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Aspergillus flavus is the second leading cause of allergic, invasive, and colonizing fungal diseases in humans, and also the second most frequent organism associated with avian infections. Currently, it is not known whether there is a link between the environmental isolates and/or human isolates of A. flavus and those responsible for aspergillosis in birds.(More)
Acanthamoeba keratitis (AK) is a sight-threatening infection. We report five cases of AK diagnosed from 2005 to 2009 in the Laboratory of Parasitology-Mycology at Habib Bourguiba Sfax Hospital, Tunisia. All were associated with improper care of contact lenses (rinsing of contact lenses with tap water and inappropriate cleaning) and lens storage. The(More)
We investigated six microsatellite markers to type 85 unrelated and 118 related isolates of Candida glabrata from 36 patients. Three new markers were selected from the complete sequence of CBS138 and three previously described markers, RPM2, MTI and ERG3 were used. We found a genetic diversity of 0.949 by combining four of them. By applying the new(More)
Although the arsenal of agents with anti-Aspergillus activity has expanded over the last decade, mortality due to invasive aspergillosis remains unacceptably high. Resistance of the Aspergillus spp. species to antifungal drugs increased in the last 20 years with the increase in antifungal drugs use and might partially account for treatment failures. Recent(More)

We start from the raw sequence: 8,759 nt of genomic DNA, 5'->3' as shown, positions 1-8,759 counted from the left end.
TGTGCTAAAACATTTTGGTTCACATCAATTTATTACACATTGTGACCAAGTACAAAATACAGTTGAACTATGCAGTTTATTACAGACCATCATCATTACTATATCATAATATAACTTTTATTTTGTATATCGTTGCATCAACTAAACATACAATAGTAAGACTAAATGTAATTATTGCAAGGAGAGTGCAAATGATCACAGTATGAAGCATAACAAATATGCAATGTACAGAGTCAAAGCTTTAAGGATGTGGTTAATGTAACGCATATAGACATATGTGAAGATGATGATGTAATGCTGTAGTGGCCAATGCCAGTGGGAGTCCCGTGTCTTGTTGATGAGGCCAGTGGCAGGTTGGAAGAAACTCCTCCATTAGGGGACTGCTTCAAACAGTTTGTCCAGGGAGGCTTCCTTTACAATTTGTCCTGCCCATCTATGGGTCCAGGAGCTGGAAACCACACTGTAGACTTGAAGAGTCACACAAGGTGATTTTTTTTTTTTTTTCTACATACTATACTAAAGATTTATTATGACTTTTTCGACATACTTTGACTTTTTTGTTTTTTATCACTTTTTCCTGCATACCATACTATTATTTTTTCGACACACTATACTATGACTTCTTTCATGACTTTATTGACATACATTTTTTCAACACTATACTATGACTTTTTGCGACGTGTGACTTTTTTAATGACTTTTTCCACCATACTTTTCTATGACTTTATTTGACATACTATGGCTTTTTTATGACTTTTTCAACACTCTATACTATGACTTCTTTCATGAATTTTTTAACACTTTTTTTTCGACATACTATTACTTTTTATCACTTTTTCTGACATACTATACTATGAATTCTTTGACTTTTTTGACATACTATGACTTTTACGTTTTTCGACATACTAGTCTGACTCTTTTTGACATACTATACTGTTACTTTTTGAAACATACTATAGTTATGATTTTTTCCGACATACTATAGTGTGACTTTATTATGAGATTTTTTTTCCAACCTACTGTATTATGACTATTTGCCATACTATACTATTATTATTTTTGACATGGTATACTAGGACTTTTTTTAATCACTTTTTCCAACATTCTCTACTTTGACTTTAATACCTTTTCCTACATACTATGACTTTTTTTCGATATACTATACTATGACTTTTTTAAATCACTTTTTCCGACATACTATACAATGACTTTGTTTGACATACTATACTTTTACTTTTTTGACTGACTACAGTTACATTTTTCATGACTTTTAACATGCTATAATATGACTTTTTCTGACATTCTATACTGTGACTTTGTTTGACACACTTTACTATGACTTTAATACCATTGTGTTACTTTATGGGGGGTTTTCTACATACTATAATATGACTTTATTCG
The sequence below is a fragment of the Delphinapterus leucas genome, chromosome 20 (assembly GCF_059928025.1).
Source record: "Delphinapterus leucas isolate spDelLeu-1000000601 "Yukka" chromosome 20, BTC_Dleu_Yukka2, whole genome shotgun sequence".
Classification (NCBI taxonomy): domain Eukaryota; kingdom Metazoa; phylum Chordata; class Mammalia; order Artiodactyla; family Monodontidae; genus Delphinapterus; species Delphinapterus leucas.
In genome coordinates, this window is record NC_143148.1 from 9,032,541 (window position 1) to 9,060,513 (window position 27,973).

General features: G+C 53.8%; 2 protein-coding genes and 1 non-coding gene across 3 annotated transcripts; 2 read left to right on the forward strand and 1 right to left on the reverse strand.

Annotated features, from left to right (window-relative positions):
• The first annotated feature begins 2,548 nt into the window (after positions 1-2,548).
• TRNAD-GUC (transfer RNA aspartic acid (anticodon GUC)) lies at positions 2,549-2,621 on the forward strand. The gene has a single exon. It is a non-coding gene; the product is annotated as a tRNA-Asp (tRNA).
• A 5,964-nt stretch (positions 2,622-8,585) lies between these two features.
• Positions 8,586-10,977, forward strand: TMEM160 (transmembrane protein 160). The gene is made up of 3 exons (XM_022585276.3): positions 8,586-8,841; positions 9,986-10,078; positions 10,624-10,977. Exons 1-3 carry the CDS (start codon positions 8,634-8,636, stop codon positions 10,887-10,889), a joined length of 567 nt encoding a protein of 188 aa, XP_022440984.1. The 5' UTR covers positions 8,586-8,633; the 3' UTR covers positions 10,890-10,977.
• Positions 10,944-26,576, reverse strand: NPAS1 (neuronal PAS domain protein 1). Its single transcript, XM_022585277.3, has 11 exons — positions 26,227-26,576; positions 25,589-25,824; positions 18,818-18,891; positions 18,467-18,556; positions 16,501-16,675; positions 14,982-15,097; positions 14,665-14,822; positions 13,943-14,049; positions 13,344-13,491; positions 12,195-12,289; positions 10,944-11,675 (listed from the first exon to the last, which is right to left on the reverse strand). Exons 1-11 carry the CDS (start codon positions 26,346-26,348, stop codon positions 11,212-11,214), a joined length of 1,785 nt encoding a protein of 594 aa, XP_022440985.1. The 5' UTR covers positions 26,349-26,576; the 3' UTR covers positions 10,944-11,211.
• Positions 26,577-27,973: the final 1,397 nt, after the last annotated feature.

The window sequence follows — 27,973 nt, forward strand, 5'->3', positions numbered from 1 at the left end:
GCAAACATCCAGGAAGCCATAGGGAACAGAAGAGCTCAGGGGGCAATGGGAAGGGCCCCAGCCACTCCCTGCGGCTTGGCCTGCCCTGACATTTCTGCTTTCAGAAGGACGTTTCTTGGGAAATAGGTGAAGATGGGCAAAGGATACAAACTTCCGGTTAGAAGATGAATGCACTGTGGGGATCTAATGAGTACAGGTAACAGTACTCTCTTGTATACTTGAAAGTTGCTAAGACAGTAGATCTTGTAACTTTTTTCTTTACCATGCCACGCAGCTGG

Yarrowia lipolytica is weakly pathogenic yeast, which is rarely isolated from the blood. We report unusual cases of Y. lipolytica fungemia occurred between October 2012 and June 2014 in the intensive care unit (ICU) of the UH Habib Bourguiba Sfax. During this period, 55 cases of Y. lipolytica septicemia were diagnosed. There were 44 men and 11 women (sex(More)
Lipophilic yeast Malassezia species is widely found on the skin surface of humans and other animals. This fungus can cause pityriasis versicolor, Malassezia folliculitis, and seborrheic dermatitis. Still now, there is a problem with species identification of Malassezia with conventional methods. We developed a real-time polymerase chain reaction (PCR) assay(More)
Malassezia folliculitis is caused by the invasion of hair follicles by large numbers of Malassezia cells. Several Malassezia researches still use cultures, morphology and biochemical techniques. The aim of this study was to identify Malassezia species isolated from patients diagnosed with folliculitis, at the Parasitology and Mycology Laboratory of Sfax(More)
Geotrichum capitatum is an uncommon cause of invasive infections in immunocompromised patients, particularly those with hematological malignancies and severe neutropenia. The aim of this study was to report the cases of invasive geotrichosis in our hospital. It is a retrospective study of invasive geotrichosis diagnosed in the Laboratory of(More)
Free-living amoebae (FLA) are opportunistic and ubiquitous protozoa that are widely found in various environmental sources. They are known to cause serious human infections. The aim of our study was to detect FLA and Acanthamoeba spp. in hospital water circuits. Eighty-four water samples were collected over a period of 4 months (September–December 2011)(More)
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